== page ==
The discovery of oil and an announcement last month that a liquid gas find off the islands is also commercially viable has exacerbated tensions between the two countries.

In an open letter to Prime Minister David Cameron last month, published to coincide with the 180th anniversary of the Royal Navy’s arrival on the Falklands, Argentina’s president, Cristina Fernandez de Kirchner, called on Britain to “negotiate a solution” to the sovereignty dispute as demanded in a 1965 UN resolution.

Accusing Britain of increasing “isolationism”, Mr Timerman said Argentina had renounced any intention to re-take the Falklands by force and questioned the United Kingdom’s motives for continuing to station a large garrison on the islands, placed there to deter any Argentine attack.

Rejecting comments attributed last week to a British Government source that Argentina had become “a bit fanatical” in its pursuit of the Falklands issue, he said: “We have been trying to find a peaceful solution for 180 years. I think the fanatics are not in Buenos Aires, [but] maybe in the United Kingdom because they are 14,000 kilometres away from the islands.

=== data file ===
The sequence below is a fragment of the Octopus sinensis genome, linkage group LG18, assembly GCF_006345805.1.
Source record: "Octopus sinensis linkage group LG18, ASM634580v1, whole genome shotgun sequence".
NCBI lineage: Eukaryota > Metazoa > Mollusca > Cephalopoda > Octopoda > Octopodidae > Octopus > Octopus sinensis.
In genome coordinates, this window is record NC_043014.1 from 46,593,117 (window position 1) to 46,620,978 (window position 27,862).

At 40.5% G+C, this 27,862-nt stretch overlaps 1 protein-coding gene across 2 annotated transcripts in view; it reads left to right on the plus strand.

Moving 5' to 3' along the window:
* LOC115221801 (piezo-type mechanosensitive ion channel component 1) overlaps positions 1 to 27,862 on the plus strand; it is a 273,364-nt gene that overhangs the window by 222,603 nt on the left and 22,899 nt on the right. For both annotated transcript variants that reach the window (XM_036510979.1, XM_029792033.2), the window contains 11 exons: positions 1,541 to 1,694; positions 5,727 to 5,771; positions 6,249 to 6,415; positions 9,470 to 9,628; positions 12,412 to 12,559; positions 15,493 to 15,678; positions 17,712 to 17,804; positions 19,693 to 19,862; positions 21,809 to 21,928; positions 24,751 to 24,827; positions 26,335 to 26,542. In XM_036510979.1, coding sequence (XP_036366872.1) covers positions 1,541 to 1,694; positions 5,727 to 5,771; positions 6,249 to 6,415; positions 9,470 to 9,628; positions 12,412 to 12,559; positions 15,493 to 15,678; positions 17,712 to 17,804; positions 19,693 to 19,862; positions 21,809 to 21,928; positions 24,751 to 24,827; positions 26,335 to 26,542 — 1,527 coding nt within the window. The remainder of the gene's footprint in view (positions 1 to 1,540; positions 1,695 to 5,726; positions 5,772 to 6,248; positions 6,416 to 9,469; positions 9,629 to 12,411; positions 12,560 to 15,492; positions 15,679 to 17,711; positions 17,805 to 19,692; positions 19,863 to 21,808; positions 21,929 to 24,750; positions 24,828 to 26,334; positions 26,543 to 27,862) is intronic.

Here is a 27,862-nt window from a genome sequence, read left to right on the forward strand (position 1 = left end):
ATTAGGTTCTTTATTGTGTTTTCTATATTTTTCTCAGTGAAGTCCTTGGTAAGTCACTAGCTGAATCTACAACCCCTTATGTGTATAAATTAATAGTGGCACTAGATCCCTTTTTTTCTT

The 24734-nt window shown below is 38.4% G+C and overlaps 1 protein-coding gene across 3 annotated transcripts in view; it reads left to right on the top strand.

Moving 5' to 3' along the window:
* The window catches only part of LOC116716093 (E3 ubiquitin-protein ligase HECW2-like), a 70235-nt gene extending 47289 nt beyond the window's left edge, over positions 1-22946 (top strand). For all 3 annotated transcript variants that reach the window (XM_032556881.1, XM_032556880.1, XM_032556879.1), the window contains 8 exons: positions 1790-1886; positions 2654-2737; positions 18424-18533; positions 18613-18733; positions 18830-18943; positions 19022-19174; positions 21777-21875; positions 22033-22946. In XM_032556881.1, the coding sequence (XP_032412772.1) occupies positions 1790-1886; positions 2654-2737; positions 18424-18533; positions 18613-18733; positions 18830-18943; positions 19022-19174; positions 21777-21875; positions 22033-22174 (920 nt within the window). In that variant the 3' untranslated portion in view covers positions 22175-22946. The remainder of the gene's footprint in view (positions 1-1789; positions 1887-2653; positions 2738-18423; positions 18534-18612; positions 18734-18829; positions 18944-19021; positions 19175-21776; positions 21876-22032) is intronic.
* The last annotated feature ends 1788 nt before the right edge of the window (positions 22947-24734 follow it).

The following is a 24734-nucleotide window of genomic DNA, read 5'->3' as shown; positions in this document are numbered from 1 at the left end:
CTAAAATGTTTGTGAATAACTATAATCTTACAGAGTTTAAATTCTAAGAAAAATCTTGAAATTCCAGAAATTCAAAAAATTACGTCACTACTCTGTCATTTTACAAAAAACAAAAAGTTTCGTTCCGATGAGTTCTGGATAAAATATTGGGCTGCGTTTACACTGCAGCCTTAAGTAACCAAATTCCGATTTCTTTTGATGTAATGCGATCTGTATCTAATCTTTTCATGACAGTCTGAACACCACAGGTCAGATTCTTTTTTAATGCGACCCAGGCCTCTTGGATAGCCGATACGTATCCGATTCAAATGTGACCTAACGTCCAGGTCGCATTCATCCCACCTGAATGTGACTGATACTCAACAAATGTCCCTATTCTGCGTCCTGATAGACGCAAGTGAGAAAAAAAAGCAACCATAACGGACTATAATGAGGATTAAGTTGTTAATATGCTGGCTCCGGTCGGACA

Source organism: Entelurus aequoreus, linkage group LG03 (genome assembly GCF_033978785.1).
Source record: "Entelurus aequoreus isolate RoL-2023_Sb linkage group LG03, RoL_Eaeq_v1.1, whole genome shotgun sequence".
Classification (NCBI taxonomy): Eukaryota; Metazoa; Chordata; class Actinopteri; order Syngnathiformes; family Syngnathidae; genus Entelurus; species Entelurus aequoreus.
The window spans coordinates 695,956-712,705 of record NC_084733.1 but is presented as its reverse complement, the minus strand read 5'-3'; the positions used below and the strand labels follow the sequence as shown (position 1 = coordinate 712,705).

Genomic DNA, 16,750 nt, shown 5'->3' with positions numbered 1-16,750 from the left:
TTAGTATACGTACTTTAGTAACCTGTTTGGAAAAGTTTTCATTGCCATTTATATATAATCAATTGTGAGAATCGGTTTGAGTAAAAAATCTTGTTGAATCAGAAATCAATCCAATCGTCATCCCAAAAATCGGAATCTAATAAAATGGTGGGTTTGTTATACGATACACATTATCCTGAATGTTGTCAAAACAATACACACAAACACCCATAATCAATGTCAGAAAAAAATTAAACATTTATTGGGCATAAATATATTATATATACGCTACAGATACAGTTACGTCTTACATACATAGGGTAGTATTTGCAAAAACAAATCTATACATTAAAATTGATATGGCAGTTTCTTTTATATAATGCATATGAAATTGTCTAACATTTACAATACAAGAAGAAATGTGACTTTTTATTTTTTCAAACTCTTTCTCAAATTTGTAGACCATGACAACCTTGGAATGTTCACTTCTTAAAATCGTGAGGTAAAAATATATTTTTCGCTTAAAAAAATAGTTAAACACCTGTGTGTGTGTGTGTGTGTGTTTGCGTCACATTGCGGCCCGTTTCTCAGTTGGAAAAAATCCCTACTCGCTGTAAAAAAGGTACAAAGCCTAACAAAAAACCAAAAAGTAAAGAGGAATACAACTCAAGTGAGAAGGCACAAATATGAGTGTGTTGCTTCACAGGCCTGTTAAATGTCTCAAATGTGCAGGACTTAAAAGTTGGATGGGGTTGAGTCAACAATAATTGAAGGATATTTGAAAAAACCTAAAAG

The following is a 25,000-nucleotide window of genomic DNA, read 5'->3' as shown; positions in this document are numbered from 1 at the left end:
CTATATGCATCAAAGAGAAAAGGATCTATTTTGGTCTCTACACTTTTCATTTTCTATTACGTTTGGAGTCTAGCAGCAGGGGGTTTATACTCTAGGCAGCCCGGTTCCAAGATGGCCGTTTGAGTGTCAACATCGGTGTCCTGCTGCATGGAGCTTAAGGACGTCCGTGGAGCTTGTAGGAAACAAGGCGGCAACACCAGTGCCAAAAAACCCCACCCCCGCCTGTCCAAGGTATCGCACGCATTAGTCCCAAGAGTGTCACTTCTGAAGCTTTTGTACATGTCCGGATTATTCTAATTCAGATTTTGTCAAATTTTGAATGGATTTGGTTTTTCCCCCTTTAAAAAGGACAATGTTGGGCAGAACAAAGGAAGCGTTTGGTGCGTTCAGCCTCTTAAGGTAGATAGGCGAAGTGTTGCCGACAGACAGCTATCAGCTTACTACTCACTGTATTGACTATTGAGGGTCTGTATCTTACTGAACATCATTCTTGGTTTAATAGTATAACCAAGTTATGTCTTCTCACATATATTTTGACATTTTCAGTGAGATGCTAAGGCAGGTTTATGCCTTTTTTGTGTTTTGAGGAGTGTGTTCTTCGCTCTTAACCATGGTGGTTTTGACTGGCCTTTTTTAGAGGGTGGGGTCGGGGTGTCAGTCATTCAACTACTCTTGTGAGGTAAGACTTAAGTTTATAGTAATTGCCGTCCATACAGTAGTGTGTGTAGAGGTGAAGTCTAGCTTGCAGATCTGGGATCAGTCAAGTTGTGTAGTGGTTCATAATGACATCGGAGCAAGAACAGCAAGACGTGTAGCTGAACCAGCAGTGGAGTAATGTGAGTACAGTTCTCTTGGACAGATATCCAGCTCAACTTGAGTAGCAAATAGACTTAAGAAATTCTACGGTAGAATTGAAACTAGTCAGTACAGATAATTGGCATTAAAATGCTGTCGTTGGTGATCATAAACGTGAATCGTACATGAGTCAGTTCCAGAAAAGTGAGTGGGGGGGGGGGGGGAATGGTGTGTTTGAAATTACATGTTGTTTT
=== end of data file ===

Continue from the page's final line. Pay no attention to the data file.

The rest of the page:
“I think they are using the people living in the islands for political [purposes] and to have access to oil and natural resources which belong to the Argentine people.”

The Foreign Office today reiterated its position that it was “right and proper” for Falklanders to be involved in any discussions about the islands between London and Buenos Aires. Britain has long insisted there will be no change to the sovereignty of the Falklands “unless and until the islanders so wish”.